When Google launched the first Chromebook in 2011 running Google Chrome OS, the questions on most people's minds were why and how; why would anyone want to use a browser as their operating system and how on earth is it going to work out. Fast forward to 2013, the situation has changed a lot. While the first Chromebook Cr-48 was manufactured only by Samsung, now HP, Lenovo and Acer have jumped in the fray and have launched their Chromebooks which are typically in the range of $200-$350.
How it works?
|Image credit: Labnol|
Google markets Chromebook as a notebook that boots in seconds, always runs the latest version of the OS and is inexpensive; all three things users expect from a Windows laptop! But all good things come with a catch - in the case of the Chromebook it is the availability of an Internet connection pretty much all the time. Basically the Chrome OS is just the Chrome browser made to run on a laptop on its own and deal with the work done by a typical OS. So typically a user would be accessing their mails, documents, movies, music,etc over the cloud through the browser. In case of Google services like GMail, Google Drive, Google Docs,etc there are apps available on the Chrome app store. They are pretty much the same as accessing through a URL except that some features like document editing, viewing files on Google Drive will be made available offline. Changes made to the files are stored locally and then synced when the user connects to Internet.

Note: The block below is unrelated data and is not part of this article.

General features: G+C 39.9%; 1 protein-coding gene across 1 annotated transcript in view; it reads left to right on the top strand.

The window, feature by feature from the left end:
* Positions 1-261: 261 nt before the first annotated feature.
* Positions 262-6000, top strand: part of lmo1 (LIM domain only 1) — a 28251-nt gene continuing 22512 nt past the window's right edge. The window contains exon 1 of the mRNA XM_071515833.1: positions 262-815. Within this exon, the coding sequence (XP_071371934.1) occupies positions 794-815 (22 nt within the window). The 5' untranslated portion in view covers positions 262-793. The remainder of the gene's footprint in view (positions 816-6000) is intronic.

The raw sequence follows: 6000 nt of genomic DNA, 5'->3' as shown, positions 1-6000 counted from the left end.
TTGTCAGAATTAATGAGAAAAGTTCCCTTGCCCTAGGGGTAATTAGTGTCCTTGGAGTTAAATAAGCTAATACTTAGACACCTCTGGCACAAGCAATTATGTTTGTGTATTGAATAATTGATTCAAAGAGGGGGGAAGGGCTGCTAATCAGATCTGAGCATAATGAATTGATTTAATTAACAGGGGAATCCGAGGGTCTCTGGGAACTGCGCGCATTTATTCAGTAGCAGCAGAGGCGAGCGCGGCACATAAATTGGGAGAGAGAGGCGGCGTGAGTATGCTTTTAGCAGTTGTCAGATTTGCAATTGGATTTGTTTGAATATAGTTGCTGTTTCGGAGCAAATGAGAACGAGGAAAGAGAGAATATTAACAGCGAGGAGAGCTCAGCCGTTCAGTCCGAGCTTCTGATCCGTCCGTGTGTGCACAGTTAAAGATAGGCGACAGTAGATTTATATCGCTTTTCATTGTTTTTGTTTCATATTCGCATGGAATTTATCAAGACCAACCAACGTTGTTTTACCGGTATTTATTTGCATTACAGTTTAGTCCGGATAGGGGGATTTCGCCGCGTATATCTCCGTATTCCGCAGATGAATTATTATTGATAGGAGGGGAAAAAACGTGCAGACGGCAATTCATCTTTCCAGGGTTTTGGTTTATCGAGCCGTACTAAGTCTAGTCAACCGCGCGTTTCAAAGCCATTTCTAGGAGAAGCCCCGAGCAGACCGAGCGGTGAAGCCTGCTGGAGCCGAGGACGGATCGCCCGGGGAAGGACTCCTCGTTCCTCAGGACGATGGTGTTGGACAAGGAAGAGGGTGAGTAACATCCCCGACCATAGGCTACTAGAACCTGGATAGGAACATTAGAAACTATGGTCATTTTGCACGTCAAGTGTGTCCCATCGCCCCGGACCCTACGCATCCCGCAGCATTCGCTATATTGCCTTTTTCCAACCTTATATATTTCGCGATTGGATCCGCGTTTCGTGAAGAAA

Not that bad an OS after all
So the question is will users take the big leap of faith and buy a Chromebook. The answer seems to be Yes. Acer reported brisk sales of Chromebooks and the top selling computer on Amazon during the holiday season was Chromebooks! Surprised? yeah me too. But when you think about it, it actually makes sense to spend $200 for a laptop that can do pretty much what a tablet can do, but with a keyboard and a bigger screen. Chromebook's target audience are people looking for a spare computer, schools in developing countries which cannot purchase expensive PCs and first time users. The fact that the Chrome OS is just a browser with a single search cum navigation bar means it doesn't get any simpler than this.
Google Drive - More than just storage
Like all great ideas which make a debut before their time sound crazy, the thought of using a browser as an OS sounded ridiculous way back in 2011 but it doesn't sound so weird now. Google has always taken bold risks by venturing in new areas and the Chrome OS is just another milestone for the Internet giant. Will the Chromebook become mainstream this year? We will just have to wait and watch!
Disclaimer: All ideas, thoughts or reviews published in this blog are my personal opinion and not that of my employer (Samsung).